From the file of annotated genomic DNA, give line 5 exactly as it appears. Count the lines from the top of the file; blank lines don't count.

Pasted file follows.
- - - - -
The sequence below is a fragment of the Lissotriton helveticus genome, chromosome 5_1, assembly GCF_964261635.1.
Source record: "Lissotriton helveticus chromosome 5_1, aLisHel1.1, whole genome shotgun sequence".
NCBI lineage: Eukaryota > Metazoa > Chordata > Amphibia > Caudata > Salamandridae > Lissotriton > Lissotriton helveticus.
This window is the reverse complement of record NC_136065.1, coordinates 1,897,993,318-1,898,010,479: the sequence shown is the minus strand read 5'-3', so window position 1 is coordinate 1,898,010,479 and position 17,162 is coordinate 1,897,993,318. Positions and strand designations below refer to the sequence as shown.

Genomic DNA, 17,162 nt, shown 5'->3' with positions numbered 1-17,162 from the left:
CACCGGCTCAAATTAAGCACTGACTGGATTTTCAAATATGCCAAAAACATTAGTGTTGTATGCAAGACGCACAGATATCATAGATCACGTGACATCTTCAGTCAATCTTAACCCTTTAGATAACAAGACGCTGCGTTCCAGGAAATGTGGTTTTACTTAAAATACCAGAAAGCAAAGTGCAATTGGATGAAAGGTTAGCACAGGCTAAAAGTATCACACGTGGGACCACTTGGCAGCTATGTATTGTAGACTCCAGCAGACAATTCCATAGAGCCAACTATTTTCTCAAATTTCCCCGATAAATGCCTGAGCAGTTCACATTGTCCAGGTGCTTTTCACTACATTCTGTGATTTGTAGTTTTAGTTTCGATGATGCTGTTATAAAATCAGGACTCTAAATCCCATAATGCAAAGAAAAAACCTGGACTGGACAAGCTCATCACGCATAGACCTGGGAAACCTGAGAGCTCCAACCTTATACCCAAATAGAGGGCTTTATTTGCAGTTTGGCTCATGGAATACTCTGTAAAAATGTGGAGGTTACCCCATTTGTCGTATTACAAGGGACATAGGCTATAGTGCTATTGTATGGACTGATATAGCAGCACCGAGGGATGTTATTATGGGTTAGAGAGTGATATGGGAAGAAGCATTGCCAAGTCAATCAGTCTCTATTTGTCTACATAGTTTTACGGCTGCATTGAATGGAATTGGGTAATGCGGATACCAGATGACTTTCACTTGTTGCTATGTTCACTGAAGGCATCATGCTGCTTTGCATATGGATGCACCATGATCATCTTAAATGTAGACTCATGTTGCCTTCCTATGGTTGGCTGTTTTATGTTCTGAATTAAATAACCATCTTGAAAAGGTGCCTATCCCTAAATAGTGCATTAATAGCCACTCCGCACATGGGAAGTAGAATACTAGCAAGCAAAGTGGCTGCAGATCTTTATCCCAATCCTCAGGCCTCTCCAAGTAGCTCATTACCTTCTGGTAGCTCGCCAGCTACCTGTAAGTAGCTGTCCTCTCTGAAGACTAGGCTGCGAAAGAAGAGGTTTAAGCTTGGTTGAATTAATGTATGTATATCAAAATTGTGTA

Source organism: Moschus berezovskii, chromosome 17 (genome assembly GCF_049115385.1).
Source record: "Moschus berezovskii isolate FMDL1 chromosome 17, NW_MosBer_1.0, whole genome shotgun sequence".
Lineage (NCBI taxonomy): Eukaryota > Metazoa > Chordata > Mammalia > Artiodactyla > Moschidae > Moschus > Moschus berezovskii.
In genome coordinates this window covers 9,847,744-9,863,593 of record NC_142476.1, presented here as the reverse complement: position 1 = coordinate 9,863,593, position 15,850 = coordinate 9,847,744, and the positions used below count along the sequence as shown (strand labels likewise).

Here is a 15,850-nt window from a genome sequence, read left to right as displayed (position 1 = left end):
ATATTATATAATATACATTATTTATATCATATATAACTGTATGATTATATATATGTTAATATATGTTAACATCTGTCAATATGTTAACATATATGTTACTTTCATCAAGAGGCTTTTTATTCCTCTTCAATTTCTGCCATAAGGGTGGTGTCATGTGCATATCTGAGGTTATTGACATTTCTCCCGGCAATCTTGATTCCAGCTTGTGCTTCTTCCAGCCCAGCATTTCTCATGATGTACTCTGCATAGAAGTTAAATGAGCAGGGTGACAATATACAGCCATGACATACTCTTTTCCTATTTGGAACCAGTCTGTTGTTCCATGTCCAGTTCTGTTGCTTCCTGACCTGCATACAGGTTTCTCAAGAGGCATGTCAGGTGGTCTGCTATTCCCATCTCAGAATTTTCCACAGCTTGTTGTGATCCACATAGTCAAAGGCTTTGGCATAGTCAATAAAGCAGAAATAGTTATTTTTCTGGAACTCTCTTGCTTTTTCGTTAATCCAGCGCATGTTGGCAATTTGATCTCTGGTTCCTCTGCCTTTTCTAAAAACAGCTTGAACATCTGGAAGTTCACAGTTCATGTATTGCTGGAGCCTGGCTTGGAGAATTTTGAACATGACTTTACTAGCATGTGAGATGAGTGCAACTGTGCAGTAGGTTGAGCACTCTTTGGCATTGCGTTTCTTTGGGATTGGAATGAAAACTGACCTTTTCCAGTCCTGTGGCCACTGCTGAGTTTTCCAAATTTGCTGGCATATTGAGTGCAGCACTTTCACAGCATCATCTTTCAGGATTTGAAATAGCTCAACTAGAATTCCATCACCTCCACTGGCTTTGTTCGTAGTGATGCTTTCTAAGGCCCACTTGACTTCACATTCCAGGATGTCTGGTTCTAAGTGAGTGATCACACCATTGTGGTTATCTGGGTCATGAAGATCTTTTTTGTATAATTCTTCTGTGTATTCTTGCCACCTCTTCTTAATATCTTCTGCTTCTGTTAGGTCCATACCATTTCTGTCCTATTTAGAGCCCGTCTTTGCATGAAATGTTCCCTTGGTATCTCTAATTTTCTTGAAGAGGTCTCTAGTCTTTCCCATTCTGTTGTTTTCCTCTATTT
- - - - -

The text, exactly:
Genomic DNA, 17,162 nt, shown 5'->3' with positions numbered 1-17,162 from the left: